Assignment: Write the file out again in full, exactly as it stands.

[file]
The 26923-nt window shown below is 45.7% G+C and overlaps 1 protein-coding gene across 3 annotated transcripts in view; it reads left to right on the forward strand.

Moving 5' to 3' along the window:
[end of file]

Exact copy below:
The 26923-nt window shown below is 45.7% G+C and overlaps 1 protein-coding gene across 3 annotated transcripts in view; it reads left to right on the forward strand.

Moving 5' to 3' along the window: